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Oceana Takes Federal Habitat Protection Plan Back to Court

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Government fails to protect 90% of cod nursery grounds and imperils future of historic New England fish


January 7, 2004
Boston
Contact:
Dustin Cranor ( dcranor@oceana.or[email protected] | 954-348-1314, 954-348-1314 (cell))




Oceana today returned to Federal District Court to force the government to comply with a 2000 court order specifically requiring it to develop options for protecting cod nursery grounds devastated by scallop dredges and other destructive bottom trawls. The National Marine Fisheries Service’s response to this court order, alternatives in an Environmental Impact Statement (EIS) for the Atlantic Sea Scallop fishery, fails to protect 90% of cod nursery grounds from these gears which devastate the ocean floor.

“The court made it clear that the federal government must consider conservation measures that will preserve seafloor habitats from needlessly destructive fishing practices,” noted Eric Bilsky, senior attorney for Oceana. “Unfortunately, the Fisheries Service chose to ignore this clear directive, so we are headed back to court to make sure that it follows the law and does what is necessary to ensure the future of the historically vibrant New England cod fishery.”

In September 2003 the New England Fishery Management Council approved Amendment 10, even though its EIS contradicted the court order and failed to provide well-designed and scientifically-sound options to protect known sensitive cod nursery areas. In doing so, the federal government ignored over a thousand comments from scientists, cod fishermen, and conservation groups. The government’s own habitat scientists criticized the proposed options in the EIS for not being based on sound science and for failing to protect those habitats most sensitive to trawling and dredging.

Each year, scallop dredges pulverize an area of the ocean floor roughly equal to the areas of Massachusetts, Connecticut and Rhode Island combined. Federal scientists have determined that bottom trawling and scallop dredging cause significant, long-term harm to juvenile cod habitat and other complex marine habitats like corals and sponges. It can take over a decade for such habitats to recover from even one pass of a trawl or dredge.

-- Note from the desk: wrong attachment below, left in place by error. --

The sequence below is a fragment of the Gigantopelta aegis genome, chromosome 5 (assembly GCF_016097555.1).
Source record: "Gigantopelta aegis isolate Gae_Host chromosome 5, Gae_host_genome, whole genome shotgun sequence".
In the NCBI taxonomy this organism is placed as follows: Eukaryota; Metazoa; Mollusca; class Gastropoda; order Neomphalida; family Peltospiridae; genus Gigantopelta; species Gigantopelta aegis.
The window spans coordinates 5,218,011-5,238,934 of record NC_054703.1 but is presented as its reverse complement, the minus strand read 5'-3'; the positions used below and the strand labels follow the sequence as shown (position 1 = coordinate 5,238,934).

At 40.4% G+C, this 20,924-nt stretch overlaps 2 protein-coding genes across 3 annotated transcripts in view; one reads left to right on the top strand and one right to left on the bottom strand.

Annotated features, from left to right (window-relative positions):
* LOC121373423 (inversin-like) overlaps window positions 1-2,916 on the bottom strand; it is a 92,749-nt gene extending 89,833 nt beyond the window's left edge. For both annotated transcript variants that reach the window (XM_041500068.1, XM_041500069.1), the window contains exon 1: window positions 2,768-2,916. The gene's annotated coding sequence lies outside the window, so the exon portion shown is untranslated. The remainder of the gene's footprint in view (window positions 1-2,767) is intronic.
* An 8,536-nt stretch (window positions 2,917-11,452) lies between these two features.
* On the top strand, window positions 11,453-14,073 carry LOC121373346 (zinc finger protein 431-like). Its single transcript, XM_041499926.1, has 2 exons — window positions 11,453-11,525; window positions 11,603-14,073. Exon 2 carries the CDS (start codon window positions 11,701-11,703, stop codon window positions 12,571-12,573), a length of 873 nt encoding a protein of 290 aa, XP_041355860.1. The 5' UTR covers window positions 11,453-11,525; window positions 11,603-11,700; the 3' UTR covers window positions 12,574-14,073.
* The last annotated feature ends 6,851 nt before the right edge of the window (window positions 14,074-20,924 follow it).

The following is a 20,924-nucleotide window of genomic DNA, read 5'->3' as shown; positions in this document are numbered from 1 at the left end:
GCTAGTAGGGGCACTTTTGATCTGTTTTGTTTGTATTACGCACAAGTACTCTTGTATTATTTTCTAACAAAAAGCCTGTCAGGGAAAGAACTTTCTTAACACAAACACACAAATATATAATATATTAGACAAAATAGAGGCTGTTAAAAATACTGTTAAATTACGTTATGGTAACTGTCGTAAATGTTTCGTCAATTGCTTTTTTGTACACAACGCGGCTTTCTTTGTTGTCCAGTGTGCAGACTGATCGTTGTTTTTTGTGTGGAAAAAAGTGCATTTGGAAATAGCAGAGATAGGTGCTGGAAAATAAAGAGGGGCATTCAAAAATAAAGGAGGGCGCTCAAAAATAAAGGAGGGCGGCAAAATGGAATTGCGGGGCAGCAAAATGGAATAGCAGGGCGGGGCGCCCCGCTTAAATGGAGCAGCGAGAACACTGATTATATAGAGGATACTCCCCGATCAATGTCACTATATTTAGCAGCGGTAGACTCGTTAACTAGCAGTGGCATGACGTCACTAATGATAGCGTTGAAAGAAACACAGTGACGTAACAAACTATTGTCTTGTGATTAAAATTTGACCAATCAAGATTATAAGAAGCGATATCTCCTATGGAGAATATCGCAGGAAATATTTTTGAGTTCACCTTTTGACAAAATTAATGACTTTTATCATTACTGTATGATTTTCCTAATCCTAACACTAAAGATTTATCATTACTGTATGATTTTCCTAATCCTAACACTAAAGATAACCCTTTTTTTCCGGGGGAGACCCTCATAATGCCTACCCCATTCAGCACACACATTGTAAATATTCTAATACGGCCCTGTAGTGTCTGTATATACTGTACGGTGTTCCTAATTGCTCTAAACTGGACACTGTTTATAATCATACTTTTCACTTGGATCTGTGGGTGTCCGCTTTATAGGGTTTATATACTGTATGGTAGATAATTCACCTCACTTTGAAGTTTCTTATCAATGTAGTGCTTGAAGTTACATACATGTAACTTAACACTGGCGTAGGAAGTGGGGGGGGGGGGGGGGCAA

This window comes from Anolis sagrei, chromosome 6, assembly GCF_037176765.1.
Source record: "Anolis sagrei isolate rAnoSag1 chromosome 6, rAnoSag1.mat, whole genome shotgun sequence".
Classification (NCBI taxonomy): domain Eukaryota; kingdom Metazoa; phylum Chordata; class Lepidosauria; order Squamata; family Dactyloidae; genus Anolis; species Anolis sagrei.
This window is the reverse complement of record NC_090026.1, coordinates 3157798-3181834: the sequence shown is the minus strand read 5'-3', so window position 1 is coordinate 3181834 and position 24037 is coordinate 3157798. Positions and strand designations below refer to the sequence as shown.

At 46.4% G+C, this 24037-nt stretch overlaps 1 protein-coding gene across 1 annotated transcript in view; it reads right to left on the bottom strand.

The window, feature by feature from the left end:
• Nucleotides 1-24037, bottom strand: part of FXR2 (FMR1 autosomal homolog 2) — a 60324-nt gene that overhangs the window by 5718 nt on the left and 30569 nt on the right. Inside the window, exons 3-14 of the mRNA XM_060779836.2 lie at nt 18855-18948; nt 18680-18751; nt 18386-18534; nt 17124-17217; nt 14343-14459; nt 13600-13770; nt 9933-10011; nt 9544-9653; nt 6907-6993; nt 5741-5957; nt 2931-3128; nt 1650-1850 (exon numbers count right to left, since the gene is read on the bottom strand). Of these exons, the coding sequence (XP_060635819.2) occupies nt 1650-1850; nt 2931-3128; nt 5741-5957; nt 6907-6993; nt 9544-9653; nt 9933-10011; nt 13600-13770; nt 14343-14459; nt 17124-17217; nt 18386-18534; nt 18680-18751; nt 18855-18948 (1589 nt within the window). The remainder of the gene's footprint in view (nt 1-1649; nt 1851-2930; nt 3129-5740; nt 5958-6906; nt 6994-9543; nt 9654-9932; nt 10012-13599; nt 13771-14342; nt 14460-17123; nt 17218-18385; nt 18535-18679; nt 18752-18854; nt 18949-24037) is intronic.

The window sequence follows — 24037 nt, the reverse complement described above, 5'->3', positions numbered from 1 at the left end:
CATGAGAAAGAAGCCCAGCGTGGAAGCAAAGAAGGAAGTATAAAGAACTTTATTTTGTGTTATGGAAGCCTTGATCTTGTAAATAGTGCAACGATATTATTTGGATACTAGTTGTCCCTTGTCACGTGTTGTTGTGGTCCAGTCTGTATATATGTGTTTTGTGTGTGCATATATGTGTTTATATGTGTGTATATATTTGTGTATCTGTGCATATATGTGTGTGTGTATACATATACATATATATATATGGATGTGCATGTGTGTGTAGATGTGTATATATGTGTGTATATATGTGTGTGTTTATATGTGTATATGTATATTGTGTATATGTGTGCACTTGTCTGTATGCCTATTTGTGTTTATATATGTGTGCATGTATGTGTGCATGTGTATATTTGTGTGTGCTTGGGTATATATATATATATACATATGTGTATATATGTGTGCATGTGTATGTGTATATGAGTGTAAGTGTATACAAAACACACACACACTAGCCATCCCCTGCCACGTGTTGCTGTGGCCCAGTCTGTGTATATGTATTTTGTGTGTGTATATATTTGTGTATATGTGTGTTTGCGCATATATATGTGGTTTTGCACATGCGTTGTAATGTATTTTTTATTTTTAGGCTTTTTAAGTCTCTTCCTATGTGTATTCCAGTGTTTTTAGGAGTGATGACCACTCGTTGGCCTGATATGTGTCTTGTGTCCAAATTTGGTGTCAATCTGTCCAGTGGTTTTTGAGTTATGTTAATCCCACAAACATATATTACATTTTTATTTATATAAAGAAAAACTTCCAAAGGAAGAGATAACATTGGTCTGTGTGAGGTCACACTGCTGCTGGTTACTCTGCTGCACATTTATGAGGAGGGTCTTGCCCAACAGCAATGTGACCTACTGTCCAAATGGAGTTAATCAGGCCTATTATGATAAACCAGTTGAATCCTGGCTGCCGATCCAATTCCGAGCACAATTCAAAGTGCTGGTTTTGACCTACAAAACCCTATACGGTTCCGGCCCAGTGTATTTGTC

“The plan will open vast marine habitats to the bulldozing force of two-ton scallop dredges,” said Chris Zeman, New England Fishery Program Counsel for Oceana. “This sham plan reinforces the claims by many leading ocean experts that the present industry-dominated management system is inept at managing this extremely valuable public resource.”

Oceana requested that the court rule that the EIS fails to meet the requirements of the 2000 court order.

Healthy cod nursery grounds are vital to New England’s historic fishing industry. While scallop catches are at historically high levels, partially because they thrive in damaged habitats, cod populations remain low, especially among juvenile cod. “Fish are wildlife, and just like wildlife on land, they will not prosper unless they have healthy and abundant habitat,” Bilsky explained.

In a separate fishery management plan – Groundfish Amendment 13 - NMFS recently proposed to allow the commercial fishery to continue overfishing cod for years. This decision once again directly contradicts the recommendation of NMFS’ leading fishery scientists. “Fishery managers have decided to wipe out the adult cod, and at the same time bulldoze baby cod nursery areas,” said Zeman. “New England’s historically magnificent codfish can’t withstand this double blow, and may meet the same fate as other decimated cod populations in Canada and Europe.”

Oceana is a non-profit international advocacy organization dedicated to restoring and protecting the world's oceans through policy advocacy, science, law and public education. Founded in 2001, Oceana's constituency includes members and activists from more than 150 countries and territories who are committed to saving the world’s marine environment. Oceana, headquartered in Washington, D.C., has additional offices in key U.S. coastal areas, a South American office in Santiago, Chile, and a European office in Madrid, Spain. For more information, please visit www.Oceana.org.